Boris Johnson: UK must come fully out of EU customs union
The Foreign Secretary stressed the need for complete separation from the EU’s customs union if the UK is to strike its own trade deals.
Boris Johnson has stressed the need for the UK to come “fully out” of the EU customs union if the UK is to be a global trading nation.
The Foreign Secretary’s latest intervention comes after influential backbench Tory Brexiteer Jacob Rees-Mogg called on Theresa May to take a tougher line with Brussels in the negotiations.
Mr Johnson said that his recent trip to Latin America – during which he urged the Prime Minister to “get on with it” and take Britain out of the customs union “as fast as is reasonably possible” – made it clear that potential trading partners wanted the UK out of the EU tariffs arrangement.
Writing in the Daily Telegraph, Mr Johnson said: “Now is our moment not to be less European – we can do a great free trade deal with the EU that will benefit both sides – but to be truly global again.”
He said that it was time to create deals with the “dynamic countries” he had visited “but our Latin American partners are emphatic: if this is to work, we must come fully out of the EU customs union”.
If the UK is to be a “valid trading partner, then we must take back control – as the PM has said – of our tariff schedules, and do deals that are unhindered and uncomplicated”.
Brexiteers have been alarmed by delays in Cabinet decision-making over the future customs model and the prospect of a backstop deal which could see the UK closely aligned to EU rules for a number of years if alternative ways of resolving the Irish border issue are not found.
Mr Rees-Mogg, chairman of the European Research Group of Tories, claimed the Government had proposed “over-complicated” solutions to the customs problem and must be prepared to tell Brussels it will walk away without paying the almost £40 billion Brexit divorce bill – potentially leaving the bloc in the red.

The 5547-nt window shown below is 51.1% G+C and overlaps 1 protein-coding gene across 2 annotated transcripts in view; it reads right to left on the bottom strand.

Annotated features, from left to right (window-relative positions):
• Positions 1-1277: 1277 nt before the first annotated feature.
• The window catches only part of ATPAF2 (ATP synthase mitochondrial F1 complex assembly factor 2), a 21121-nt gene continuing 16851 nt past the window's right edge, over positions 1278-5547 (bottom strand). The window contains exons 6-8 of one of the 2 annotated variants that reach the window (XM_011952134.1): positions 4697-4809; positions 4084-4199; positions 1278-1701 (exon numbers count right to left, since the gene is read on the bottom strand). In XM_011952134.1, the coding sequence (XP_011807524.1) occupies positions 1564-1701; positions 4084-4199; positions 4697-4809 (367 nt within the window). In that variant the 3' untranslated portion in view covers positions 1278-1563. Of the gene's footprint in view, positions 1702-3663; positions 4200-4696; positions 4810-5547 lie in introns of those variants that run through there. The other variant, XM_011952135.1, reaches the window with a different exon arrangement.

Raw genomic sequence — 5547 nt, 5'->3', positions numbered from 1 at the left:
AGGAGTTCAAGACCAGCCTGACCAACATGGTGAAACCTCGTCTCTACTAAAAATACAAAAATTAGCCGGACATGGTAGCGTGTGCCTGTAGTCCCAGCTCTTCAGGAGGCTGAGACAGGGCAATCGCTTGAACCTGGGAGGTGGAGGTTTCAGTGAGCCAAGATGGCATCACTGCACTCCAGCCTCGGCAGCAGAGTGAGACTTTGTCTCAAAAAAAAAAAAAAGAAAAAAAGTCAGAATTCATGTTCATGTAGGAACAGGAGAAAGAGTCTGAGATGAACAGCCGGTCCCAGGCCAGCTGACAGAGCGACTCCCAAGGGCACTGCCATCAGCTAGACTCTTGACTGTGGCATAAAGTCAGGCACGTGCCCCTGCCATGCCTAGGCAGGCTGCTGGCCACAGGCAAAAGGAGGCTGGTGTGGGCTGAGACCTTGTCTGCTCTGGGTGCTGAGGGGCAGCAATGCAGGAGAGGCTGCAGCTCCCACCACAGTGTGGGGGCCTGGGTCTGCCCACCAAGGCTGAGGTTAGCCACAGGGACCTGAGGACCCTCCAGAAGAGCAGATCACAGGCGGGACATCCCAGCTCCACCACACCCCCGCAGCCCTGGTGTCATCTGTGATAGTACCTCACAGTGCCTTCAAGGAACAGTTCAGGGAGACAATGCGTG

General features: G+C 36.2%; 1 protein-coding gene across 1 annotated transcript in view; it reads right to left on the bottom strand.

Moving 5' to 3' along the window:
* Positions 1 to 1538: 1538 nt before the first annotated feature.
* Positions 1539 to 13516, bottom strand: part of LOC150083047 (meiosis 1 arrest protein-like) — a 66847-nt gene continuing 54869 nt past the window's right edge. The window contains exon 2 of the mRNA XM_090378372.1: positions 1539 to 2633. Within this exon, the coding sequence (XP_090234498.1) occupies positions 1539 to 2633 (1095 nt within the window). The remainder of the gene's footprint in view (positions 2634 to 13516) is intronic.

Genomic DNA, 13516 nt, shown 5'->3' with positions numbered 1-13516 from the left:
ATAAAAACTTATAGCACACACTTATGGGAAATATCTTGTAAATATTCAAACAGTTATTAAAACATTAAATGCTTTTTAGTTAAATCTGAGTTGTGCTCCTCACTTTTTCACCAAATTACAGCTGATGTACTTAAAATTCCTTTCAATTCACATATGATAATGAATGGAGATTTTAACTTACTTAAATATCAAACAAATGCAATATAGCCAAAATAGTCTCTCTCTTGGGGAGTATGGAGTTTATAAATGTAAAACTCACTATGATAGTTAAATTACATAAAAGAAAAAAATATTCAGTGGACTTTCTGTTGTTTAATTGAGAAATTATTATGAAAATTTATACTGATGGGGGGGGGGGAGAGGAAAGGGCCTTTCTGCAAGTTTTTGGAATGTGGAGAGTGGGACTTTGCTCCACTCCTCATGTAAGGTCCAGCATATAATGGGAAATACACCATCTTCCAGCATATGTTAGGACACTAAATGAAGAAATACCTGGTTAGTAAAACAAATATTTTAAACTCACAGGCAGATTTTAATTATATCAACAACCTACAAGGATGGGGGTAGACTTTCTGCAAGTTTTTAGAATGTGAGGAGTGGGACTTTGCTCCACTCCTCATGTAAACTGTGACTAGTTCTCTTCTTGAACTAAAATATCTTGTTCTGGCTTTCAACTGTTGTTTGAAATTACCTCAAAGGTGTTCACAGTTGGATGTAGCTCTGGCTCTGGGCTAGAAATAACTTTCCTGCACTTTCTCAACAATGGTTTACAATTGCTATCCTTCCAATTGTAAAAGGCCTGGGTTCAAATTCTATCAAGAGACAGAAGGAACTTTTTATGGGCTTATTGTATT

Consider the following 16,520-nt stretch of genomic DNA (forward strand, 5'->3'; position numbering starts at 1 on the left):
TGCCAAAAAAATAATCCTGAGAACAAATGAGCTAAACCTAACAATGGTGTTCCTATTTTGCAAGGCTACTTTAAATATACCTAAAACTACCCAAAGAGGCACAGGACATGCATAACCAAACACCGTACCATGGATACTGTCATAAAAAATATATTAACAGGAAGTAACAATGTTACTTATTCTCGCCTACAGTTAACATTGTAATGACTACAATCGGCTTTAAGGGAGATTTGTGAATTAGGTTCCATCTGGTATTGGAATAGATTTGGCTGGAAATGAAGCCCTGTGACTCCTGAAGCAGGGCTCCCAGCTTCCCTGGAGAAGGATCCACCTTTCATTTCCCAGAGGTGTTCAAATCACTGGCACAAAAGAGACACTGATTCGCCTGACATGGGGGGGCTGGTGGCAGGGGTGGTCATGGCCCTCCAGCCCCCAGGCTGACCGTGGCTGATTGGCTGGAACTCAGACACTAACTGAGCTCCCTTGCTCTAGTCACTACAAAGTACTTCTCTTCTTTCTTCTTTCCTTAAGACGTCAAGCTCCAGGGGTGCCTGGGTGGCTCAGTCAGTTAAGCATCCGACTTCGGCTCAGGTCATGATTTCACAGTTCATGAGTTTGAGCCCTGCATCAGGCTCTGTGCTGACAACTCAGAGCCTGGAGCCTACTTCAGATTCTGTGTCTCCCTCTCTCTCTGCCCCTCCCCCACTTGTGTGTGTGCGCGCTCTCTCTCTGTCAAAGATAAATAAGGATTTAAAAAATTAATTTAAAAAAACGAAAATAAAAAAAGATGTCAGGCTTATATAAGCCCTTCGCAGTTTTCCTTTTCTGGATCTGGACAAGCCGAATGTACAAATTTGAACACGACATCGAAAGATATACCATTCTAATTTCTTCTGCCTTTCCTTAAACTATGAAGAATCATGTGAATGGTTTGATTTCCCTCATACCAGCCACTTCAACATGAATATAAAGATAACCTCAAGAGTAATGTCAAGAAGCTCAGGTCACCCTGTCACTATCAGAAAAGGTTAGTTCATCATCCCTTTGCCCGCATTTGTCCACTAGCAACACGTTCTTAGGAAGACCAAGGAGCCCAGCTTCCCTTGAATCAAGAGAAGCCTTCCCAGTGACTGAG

On BBC1’s Andrew Marr Show, Mr Rees-Mogg said Mrs May had made a mistake over her approach to the Irish border issue, one of the most contentious aspects of the negotiations, by ruling out the prospect of unilaterally keeping an open frontier after Brexit.
Mr Rees-Mogg said: “The Prime Minister said in her Mansion House speech that she wasn’t going to do this, I think that is a mistake.
“I think it is the obvious negotiating position to have. Bear in mind the Irish economy is heavily dependent on its trade with the United Kingdom, it is overwhelmingly in the interests of the Republic of Ireland to maintain an open border with the United Kingdom.
“I think, if you are going into a negotiation, you should use your strongest cards and just to tear one of them up and set hares running on other issues is, I think, an error.”
He said the Government’s plans for a “backstop” was “a real problem” and could leave the UK a “vassal state for an indeterminate period”.
Mr Rees-Mogg added: “Basically, the deal is very simple – we are paying a very large amount of money, £40 billion, and in return we want a trade deal.
“Everything else is essentially incidental to that.”
The UK should make clear to the EU that “if we don’t get the trade deal we want, you don’t get the money”.
Meanwhile deputy Labour leader Tom Watson said no decision had yet been made on whether the party’s MPs would be whipped to oppose membership of the single market when the Commons votes on the issue in June.
“We haven’t decided our whipping arrangements yet,” he said on ITV’s Peston on Sunday, adding: “We haven’t made a decision yet, but we’ve been pretty clear that there are deficiencies in the Norway model that might not work for a bespoke UK deal.”